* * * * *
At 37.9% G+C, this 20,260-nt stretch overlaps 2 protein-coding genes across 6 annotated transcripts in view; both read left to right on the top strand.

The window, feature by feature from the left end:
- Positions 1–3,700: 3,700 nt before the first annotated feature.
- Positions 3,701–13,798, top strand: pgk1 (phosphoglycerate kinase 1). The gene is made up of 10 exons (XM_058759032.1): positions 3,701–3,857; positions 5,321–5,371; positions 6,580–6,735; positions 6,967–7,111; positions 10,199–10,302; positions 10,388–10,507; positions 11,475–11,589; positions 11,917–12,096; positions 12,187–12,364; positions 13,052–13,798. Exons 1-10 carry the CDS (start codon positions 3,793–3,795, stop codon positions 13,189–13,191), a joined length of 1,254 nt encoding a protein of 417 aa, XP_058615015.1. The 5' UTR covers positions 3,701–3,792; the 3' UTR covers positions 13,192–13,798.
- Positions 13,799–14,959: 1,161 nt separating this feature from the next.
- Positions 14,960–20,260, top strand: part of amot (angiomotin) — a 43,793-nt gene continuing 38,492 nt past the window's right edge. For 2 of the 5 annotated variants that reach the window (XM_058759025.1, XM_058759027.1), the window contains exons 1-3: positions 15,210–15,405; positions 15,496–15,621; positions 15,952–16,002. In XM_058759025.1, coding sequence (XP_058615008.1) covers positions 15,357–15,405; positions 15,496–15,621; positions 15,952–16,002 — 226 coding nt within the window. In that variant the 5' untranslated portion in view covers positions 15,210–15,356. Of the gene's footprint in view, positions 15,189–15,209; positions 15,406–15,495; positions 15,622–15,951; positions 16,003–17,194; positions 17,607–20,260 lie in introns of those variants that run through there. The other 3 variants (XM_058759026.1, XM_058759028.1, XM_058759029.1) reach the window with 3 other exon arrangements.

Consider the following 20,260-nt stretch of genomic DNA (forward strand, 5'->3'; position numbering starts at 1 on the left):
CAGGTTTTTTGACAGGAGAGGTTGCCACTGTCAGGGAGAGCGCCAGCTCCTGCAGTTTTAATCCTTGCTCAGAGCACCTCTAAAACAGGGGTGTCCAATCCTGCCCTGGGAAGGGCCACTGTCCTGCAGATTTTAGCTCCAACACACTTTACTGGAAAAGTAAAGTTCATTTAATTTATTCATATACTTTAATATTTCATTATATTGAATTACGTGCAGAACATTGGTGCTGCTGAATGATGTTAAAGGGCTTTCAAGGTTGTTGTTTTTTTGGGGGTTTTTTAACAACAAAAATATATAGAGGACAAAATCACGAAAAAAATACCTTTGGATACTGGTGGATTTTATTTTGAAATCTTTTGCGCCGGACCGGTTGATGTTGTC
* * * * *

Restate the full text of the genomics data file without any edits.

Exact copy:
At 37.9% G+C, this 20,260-nt stretch overlaps 2 protein-coding genes across 6 annotated transcripts in view; both read left to right on the top strand.

The window, feature by feature from the left end:
- Positions 1–3,700: 3,700 nt before the first annotated feature.
- Positions 3,701–13,798, top strand: pgk1 (phosphoglycerate kinase 1). The gene is made up of 10 exons (XM_058759032.1): positions 3,701–3,857; positions 5,321–5,371; positions 6,580–6,735; positions 6,967–7,111; positions 10,199–10,302; positions 10,388–10,507; positions 11,475–11,589; positions 11,917–12,096; positions 12,187–12,364; positions 13,052–13,798. Exons 1-10 carry the CDS (start codon positions 3,793–3,795, stop codon positions 13,189–13,191), a joined length of 1,254 nt encoding a protein of 417 aa, XP_058615015.1. The 5' UTR covers positions 3,701–3,792; the 3' UTR covers positions 13,192–13,798.
- Positions 13,799–14,959: 1,161 nt separating this feature from the next.
- Positions 14,960–20,260, top strand: part of amot (angiomotin) — a 43,793-nt gene continuing 38,492 nt past the window's right edge. For 2 of the 5 annotated variants that reach the window (XM_058759025.1, XM_058759027.1), the window contains exons 1-3: positions 15,210–15,405; positions 15,496–15,621; positions 15,952–16,002. In XM_058759025.1, coding sequence (XP_058615008.1) covers positions 15,357–15,405; positions 15,496–15,621; positions 15,952–16,002 — 226 coding nt within the window. In that variant the 5' untranslated portion in view covers positions 15,210–15,356. Of the gene's footprint in view, positions 15,189–15,209; positions 15,406–15,495; positions 15,622–15,951; positions 16,003–17,194; positions 17,607–20,260 lie in introns of those variants that run through there. The other 3 variants (XM_058759026.1, XM_058759028.1, XM_058759029.1) reach the window with 3 other exon arrangements.

Consider the following 20,260-nt stretch of genomic DNA (forward strand, 5'->3'; position numbering starts at 1 on the left):
CAGGTTTTTTGACAGGAGAGGTTGCCACTGTCAGGGAGAGCGCCAGCTCCTGCAGTTTTAATCCTTGCTCAGAGCACCTCTAAAACAGGGGTGTCCAATCCTGCCCTGGGAAGGGCCACTGTCCTGCAGATTTTAGCTCCAACACACTTTACTGGAAAAGTAAAGTTCATTTAATTTATTCATATACTTTAATATTTCATTATATTGAATTACGTGCAGAACATTGGTGCTGCTGAATGATGTTAAAGGGCTTTCAAGGTTGTTGTTTTTTTGGGGGTTTTTTAACAACAAAAATATATAGAGGACAAAATCACGAAAAAAATACCTTTGGATACTGGTGGATTTTATTTTGAAATCTTTTGCGCCGGACCGGTTGATGTTGTC